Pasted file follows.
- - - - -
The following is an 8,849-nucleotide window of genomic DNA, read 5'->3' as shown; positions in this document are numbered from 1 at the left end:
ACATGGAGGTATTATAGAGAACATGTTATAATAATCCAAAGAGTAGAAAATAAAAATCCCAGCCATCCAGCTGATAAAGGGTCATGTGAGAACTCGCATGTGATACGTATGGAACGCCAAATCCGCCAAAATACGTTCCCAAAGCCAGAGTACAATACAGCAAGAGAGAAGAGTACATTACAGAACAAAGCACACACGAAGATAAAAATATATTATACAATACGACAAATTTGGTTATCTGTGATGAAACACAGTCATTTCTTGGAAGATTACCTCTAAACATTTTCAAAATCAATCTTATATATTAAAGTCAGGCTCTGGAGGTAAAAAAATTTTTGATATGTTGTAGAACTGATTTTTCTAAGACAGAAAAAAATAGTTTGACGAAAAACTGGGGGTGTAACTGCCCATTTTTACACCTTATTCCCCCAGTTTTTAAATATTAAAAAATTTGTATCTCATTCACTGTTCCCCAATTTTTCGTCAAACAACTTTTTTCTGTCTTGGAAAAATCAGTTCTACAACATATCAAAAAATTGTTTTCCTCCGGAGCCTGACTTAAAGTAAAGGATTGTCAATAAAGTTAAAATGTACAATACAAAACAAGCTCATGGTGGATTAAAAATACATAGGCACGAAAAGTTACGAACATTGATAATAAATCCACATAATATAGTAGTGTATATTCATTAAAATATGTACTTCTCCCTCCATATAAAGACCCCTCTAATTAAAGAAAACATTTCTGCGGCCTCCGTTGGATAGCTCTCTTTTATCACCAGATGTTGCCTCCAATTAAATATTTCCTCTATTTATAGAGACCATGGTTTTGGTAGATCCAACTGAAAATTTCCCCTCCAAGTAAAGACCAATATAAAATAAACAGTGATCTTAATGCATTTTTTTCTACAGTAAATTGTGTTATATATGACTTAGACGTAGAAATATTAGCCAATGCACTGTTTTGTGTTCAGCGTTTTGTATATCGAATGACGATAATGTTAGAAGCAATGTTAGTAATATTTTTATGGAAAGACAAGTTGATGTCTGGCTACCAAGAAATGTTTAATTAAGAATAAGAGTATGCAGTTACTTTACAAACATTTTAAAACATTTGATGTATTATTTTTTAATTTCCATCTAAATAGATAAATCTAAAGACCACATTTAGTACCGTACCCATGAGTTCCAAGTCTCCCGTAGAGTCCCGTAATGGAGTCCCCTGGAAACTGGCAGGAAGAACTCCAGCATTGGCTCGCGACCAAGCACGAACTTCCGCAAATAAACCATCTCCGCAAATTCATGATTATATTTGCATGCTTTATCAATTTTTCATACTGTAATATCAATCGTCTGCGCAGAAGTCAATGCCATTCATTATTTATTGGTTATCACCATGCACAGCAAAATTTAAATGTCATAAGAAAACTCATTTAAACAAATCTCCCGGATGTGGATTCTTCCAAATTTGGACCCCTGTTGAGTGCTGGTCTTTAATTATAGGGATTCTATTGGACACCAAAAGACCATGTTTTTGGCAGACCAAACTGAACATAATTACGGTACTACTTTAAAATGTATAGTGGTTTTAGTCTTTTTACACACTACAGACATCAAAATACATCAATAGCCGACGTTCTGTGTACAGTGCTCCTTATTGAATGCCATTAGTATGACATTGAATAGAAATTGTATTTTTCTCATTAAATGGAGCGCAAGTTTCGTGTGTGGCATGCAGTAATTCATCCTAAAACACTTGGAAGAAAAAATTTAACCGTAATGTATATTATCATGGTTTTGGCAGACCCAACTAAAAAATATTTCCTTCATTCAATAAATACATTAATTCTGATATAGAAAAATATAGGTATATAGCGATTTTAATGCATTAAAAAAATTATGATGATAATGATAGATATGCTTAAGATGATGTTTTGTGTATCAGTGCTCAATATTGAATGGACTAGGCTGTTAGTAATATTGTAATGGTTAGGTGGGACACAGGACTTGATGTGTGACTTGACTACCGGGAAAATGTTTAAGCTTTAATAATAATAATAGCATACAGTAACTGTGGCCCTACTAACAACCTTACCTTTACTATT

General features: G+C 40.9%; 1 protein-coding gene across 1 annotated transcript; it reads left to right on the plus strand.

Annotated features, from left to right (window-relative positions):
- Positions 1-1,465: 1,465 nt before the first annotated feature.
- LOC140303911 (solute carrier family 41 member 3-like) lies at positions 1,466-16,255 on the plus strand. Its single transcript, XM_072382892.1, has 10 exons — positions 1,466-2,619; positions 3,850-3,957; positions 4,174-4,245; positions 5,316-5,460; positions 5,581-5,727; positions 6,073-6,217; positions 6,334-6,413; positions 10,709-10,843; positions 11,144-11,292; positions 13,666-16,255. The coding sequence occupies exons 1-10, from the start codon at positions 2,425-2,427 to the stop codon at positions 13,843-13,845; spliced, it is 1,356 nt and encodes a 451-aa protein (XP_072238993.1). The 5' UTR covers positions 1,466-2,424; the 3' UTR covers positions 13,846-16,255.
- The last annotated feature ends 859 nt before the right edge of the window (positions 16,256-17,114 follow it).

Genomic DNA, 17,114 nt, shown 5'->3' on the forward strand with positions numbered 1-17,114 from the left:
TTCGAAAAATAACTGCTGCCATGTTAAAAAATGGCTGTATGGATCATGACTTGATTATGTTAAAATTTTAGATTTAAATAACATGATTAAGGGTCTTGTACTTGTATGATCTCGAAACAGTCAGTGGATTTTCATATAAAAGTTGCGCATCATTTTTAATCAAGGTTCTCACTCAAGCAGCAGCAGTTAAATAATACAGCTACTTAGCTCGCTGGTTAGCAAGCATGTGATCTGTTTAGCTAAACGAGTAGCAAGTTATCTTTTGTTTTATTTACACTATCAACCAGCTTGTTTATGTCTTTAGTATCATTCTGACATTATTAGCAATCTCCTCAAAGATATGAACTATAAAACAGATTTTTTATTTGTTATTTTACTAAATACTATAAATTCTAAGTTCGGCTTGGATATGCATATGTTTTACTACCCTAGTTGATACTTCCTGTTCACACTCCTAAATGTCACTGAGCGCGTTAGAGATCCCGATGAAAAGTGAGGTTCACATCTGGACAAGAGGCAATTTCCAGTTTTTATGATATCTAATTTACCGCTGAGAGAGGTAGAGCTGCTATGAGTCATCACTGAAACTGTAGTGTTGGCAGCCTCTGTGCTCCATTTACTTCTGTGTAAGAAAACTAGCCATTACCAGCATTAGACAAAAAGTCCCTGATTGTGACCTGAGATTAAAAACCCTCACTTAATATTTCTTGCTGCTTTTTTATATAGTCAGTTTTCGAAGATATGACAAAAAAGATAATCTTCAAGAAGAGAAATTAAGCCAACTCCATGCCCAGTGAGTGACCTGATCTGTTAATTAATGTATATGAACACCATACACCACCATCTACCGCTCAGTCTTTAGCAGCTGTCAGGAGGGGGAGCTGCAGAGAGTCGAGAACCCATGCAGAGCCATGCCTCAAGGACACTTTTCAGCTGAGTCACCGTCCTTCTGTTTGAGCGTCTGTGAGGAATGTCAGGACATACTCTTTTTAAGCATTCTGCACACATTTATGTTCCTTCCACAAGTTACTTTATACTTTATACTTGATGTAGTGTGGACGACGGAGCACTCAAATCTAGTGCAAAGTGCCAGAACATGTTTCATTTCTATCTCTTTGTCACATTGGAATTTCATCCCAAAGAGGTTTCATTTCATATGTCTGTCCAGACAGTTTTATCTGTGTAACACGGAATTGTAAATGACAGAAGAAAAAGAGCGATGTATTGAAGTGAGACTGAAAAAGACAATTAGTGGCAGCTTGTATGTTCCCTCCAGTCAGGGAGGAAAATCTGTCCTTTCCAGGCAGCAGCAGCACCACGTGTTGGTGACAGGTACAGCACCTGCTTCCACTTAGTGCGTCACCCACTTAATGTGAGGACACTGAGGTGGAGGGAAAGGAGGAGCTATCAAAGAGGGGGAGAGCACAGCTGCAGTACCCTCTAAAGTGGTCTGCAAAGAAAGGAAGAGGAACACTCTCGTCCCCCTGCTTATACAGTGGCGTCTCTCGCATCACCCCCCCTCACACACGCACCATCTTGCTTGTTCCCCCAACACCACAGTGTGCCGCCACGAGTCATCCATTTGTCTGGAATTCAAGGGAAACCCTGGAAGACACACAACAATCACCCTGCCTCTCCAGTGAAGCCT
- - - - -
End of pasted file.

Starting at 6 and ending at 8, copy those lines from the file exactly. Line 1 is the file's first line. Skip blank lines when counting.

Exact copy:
- LOC140303911 (solute carrier family 41 member 3-like) lies at positions 1,466-16,255 on the plus strand. Its single transcript, XM_072382892.1, has 10 exons — positions 1,466-2,619; positions 3,850-3,957; positions 4,174-4,245; positions 5,316-5,460; positions 5,581-5,727; positions 6,073-6,217; positions 6,334-6,413; positions 10,709-10,843; positions 11,144-11,292; positions 13,666-16,255. The coding sequence occupies exons 1-10, from the start codon at positions 2,425-2,427 to the stop codon at positions 13,843-13,845; spliced, it is 1,356 nt and encodes a 451-aa protein (XP_072238993.1). The 5' UTR covers positions 1,466-2,424; the 3' UTR covers positions 13,846-16,255.
- The last annotated feature ends 859 nt before the right edge of the window (positions 16,256-17,114 follow it).

Genomic DNA, 17,114 nt, shown 5'->3' on the forward strand with positions numbered 1-17,114 from the left: